Archive for the Community Category

Black Superwomen More Likely to Have Pre-Term Births

Posted in Community, Health and Wellness with tags , , , , , , , , , on November 25, 2008 by Noli

pregnant20woman

Black women are twice as likely to have babies before the 37th week of their pregnancy…though 38-42 weeks is the norm.  Since we are more likely to give birth early, we are more likely to also have problems with our preganancy or our babies are more likely to have problems.  Supposedly 12% of Black women have a gene defect that causes a decrease in collagen…and collagen is the protein that strengthens the sac that the fetus grows in.  This decrease in collagen increases the chance of pre-term births.  Black women should eat healthy, exercise, take vitamins, stop smoking, and lose weight if they want to decrease their changes of pre-term births. [WJZ-TV 13 Baltimore]

Black Superwoman Mentioned in Obama’s Acceptance Speech

Posted in Civil Rights, Community, Politics, Race and Culture with tags , , , , , , on November 7, 2008 by Noli

annnixoncooper

During President Elect Obama’s acceptance speech, he mentioned a 106 year old Black Superwoman named Ann Nixon Cooper of Atlanta:

“This election had many firsts and many stories that will be told for generations, but one that’s on my mind tonight is about a woman who cast her ballot in Atlanta. She’s a lot like the millions of others who stood in line to make their voice heard in this election except for one thing…Ann Nixon Cooper is 106 years old.  She was born just a generation past slavery; a time when there were no cars on the road or planes in the sky; when someone like her couldn’t vote for two reasons…because she was a woman and because of the color of her skin.  And tonight, I think about all that she’s seen throughout her century in America…the heartache and the hope; the struggle and the progress; the times we were told that we can’t, and the people who pressed on with that American creed: Yes we can.”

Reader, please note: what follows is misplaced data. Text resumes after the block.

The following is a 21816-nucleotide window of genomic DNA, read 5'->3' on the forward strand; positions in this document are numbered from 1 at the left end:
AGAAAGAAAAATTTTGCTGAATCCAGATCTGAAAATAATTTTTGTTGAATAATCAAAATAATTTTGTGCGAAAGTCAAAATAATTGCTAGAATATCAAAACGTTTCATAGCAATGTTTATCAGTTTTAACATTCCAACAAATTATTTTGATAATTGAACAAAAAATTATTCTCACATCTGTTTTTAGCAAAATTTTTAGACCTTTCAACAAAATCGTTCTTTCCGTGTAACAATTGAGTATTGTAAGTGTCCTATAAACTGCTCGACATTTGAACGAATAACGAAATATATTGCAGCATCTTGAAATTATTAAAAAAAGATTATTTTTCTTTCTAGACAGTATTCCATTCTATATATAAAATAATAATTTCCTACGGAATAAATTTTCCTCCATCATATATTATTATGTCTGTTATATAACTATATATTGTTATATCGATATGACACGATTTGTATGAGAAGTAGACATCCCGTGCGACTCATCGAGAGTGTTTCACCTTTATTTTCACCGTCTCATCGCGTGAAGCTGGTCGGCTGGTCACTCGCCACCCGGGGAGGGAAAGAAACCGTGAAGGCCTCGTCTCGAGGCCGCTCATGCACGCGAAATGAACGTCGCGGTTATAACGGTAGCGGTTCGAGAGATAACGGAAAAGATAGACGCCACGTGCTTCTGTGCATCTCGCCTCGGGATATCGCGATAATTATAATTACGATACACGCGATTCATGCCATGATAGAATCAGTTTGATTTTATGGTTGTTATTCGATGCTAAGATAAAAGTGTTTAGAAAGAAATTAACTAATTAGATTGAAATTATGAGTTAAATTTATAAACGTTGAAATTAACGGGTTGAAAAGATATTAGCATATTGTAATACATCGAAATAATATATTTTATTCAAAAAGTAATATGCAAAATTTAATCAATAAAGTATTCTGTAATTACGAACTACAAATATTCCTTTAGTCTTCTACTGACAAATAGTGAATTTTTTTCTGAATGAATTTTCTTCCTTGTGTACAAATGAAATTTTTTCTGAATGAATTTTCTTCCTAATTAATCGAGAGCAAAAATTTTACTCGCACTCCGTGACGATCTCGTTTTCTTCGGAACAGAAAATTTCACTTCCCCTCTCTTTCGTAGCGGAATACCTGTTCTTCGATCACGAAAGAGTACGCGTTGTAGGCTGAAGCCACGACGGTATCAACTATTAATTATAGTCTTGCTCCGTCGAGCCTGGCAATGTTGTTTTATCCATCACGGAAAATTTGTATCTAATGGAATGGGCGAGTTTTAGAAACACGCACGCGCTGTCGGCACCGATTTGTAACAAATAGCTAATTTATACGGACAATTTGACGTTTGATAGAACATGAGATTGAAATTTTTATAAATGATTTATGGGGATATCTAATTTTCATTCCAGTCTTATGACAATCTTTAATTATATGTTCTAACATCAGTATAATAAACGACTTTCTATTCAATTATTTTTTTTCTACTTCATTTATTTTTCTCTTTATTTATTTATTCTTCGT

In the interview on CNN about Ms. Cooper voting early in Atlanta, she said that she didn’t have time to die because she needed to see a Black President.  This victory is for Ms. Cooper and for everyone else that struggled and sacrificed so that Black people and Women could vote and have a voice. [CNN]

Lewis Hamilton wins F1 World Driving Championship

Posted in Community, Race and Culture with tags , , , , , on November 2, 2008 by Noli

Lewis Hamilton, on the right with Pharrell, just won the World Driving Championship in Brazil.  He’s the first Black driver in the Grand Prix to win the championship!  How fitting that this took place a couple of days before Obama brings it home as the first Black President! [Huffington Post]

DL Hughley on Obama and Black Women

Posted in Community, Entertainment, Politics, Race and Culture with tags , , , , on October 23, 2008 by Noli

I was listening to the Tom Joyner Morning Show this morning and DL Hughley was on promoting his new show on CNN that will come on Saturdays at 10pm ET starting October 25th.  He’ll have guests on to discuss politics, entertainment and sports…you know, what Black folks want to talk about.  What was interesting was that he made a comment about Black women and Obama that had me thinking.  He said, and of course this is paraphrased: 

Black women hate to see a brotha with a White woman, and Black women LOVE Obama…so it’s ironic that without a brotha being with a White woman there would be no Obama.